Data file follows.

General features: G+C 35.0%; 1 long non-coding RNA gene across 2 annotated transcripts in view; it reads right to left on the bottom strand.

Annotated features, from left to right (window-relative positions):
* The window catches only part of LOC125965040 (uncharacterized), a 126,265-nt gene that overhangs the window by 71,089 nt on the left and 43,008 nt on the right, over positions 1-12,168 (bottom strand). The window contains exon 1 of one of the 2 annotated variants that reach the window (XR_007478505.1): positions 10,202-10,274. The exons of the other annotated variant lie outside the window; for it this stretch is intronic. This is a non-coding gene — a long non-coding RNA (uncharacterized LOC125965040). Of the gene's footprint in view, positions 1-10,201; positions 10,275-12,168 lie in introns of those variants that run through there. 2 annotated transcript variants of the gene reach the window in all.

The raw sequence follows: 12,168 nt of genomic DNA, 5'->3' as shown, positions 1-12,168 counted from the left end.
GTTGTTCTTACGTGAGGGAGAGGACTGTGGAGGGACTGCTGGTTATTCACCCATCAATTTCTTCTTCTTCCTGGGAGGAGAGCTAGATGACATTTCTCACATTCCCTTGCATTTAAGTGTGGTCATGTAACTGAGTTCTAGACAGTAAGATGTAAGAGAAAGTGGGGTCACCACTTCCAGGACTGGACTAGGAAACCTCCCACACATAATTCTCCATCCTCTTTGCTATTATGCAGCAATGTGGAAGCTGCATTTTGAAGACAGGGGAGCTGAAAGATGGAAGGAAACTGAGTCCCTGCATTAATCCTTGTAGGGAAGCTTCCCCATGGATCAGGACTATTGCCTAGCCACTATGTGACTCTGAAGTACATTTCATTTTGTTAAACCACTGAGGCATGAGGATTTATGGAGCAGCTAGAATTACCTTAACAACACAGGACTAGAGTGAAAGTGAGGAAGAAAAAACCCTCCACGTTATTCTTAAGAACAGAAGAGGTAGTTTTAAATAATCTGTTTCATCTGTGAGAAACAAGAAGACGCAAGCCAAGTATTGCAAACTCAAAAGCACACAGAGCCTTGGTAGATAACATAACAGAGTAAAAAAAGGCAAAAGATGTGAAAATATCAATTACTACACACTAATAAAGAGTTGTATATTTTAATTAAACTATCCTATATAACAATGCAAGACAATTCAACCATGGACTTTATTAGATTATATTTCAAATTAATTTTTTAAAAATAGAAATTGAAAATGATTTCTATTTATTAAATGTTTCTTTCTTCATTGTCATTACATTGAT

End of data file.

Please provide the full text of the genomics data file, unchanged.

General features: G+C 35.0%; 1 long non-coding RNA gene across 2 annotated transcripts in view; it reads right to left on the bottom strand.

Annotated features, from left to right (window-relative positions):
* The window catches only part of LOC125965040 (uncharacterized), a 126,265-nt gene that overhangs the window by 71,089 nt on the left and 43,008 nt on the right, over positions 1-12,168 (bottom strand). The window contains exon 1 of one of the 2 annotated variants that reach the window (XR_007478505.1): positions 10,202-10,274. The exons of the other annotated variant lie outside the window; for it this stretch is intronic. This is a non-coding gene — a long non-coding RNA (uncharacterized LOC125965040). Of the gene's footprint in view, positions 1-10,201; positions 10,275-12,168 lie in introns of those variants that run through there. 2 annotated transcript variants of the gene reach the window in all.

The raw sequence follows: 12,168 nt of genomic DNA, 5'->3' as shown, positions 1-12,168 counted from the left end.
GTTGTTCTTACGTGAGGGAGAGGACTGTGGAGGGACTGCTGGTTATTCACCCATCAATTTCTTCTTCTTCCTGGGAGGAGAGCTAGATGACATTTCTCACATTCCCTTGCATTTAAGTGTGGTCATGTAACTGAGTTCTAGACAGTAAGATGTAAGAGAAAGTGGGGTCACCACTTCCAGGACTGGACTAGGAAACCTCCCACACATAATTCTCCATCCTCTTTGCTATTATGCAGCAATGTGGAAGCTGCATTTTGAAGACAGGGGAGCTGAAAGATGGAAGGAAACTGAGTCCCTGCATTAATCCTTGTAGGGAAGCTTCCCCATGGATCAGGACTATTGCCTAGCCACTATGTGACTCTGAAGTACATTTCATTTTGTTAAACCACTGAGGCATGAGGATTTATGGAGCAGCTAGAATTACCTTAACAACACAGGACTAGAGTGAAAGTGAGGAAGAAAAAACCCTCCACGTTATTCTTAAGAACAGAAGAGGTAGTTTTAAATAATCTGTTTCATCTGTGAGAAACAAGAAGACGCAAGCCAAGTATTGCAAACTCAAAAGCACACAGAGCCTTGGTAGATAACATAACAGAGTAAAAAAAGGCAAAAGATGTGAAAATATCAATTACTACACACTAATAAAGAGTTGTATATTTTAATTAAACTATCCTATATAACAATGCAAGACAATTCAACCATGGACTTTATTAGATTATATTTCAAATTAATTTTTTAAAAATAGAAATTGAAAATGATTTCTATTTATTAAATGTTTCTTTCTTCATTGTCATTACATTGAT